JONATHAN LAMB
(1682-1749) gg gf of Abel Lamb
Son of Abiel Lamb and Elizabeth (Clark) Buckminster

Written by Harriet Jane Lamb Stradling

The third son of Abiel and Elizabeth (Clark) Buckminster, Jonathan, was born in 1682. As the son of his father and a child of the times, it was only natural that he should grow up to serve in a military as well as civic capacity. King William’s War with the French and Indians lasted from the time he was seven until his fifteenth year. At this time the family moved to Framingham. When he was twenty, the eleven-year-long struggle known as Queen Anne’s War began. Six years later, he fell in love with Lydia, daughter of John Death and Mary Peabody. The Watertown record states: "Jonathan Lamb and Lidia Death, both of Framingham, were joined in marriage July 9, 1708, by Jonas Bond, Justice of the Peace." By the time the war was over, this couple had been blessed with three small daughters—Pheobe (Febe), Lydia, and Mary.

Jonathan served the town of Framingham as Constable, and was also elected a Selectman for the period from 1716 to 1718. Jonathan Jr. arrived to brighten their lives. Dorothy and Joshua were also born while the family lived at Framingham.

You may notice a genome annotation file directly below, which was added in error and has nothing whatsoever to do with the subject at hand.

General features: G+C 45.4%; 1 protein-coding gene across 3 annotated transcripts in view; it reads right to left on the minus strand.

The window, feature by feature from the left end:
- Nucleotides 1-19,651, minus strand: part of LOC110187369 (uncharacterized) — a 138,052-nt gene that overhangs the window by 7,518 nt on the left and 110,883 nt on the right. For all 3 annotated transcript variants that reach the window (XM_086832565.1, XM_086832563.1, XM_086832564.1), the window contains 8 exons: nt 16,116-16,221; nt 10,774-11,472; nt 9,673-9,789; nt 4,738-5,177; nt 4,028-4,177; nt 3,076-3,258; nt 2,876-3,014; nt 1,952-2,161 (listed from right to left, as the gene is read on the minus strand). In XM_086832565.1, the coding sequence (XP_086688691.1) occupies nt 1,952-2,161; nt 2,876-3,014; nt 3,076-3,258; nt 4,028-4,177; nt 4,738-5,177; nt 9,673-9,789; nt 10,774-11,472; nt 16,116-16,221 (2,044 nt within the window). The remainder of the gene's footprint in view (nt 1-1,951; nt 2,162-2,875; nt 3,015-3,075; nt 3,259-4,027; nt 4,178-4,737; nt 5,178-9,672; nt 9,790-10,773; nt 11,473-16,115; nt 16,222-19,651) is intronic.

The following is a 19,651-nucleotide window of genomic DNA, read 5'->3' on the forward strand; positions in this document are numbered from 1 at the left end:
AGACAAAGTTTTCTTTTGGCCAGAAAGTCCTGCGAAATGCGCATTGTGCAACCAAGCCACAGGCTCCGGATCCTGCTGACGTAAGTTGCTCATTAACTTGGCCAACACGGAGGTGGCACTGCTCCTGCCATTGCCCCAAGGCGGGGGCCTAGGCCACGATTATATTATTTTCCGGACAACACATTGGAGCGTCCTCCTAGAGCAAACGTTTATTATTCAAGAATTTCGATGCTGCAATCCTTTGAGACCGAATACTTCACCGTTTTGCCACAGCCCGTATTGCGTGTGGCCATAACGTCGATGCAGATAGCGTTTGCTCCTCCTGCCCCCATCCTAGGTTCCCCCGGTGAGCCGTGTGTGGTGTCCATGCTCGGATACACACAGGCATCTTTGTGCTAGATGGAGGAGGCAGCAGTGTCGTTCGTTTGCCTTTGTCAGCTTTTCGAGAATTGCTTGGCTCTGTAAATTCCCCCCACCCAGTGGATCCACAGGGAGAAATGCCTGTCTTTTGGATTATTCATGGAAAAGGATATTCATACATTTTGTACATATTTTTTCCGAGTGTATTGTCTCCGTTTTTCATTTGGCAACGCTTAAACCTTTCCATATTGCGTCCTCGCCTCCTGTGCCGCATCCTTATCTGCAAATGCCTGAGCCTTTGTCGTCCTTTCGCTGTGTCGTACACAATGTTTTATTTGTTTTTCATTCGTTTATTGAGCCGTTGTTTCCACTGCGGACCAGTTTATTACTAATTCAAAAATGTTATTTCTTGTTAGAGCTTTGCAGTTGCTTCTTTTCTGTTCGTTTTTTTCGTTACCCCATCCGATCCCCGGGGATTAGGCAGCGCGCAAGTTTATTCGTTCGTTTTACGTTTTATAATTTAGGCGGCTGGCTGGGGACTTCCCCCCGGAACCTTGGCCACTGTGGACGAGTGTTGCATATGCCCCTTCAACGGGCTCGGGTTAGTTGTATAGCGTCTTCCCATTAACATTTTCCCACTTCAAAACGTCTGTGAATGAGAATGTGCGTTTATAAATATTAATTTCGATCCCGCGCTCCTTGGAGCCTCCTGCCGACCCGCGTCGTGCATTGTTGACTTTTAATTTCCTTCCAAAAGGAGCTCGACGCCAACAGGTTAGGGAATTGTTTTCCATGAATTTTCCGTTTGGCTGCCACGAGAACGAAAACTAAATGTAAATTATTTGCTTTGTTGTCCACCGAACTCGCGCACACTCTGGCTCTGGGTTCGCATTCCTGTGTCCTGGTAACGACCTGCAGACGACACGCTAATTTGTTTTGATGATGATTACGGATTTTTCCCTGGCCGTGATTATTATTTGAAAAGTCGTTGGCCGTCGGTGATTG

In 1722 he was employed in transporting military stores from Boston to Rutland. He became a lieutenant in Captain Isaac Clark’s Company of Troopers, Muster Roll August 21 to September 18, 1725. Draper’s history of Spencer says that he was a lieutenant and was always so called.

Lieutenant Lamb moved his family to Spencer in 1726 or 1727, settling on Lot 27. He became known here also as a man of character, and exerted a good influence in this community for more than twenty years.

Their son John was born after the family left Framingham. It is probable that there were other children between Joshua and John, although records of only eight in all have been found.

He and Lydia were fortunate enough to rear their children to maturity in a period of peace, yet strife broke out with the French Colonies again during Jonathan’s last years. King George’s War (known in Europe as the War of the Austrian Succession) ended the year before he died, in 1749, at the age of sixty-seven.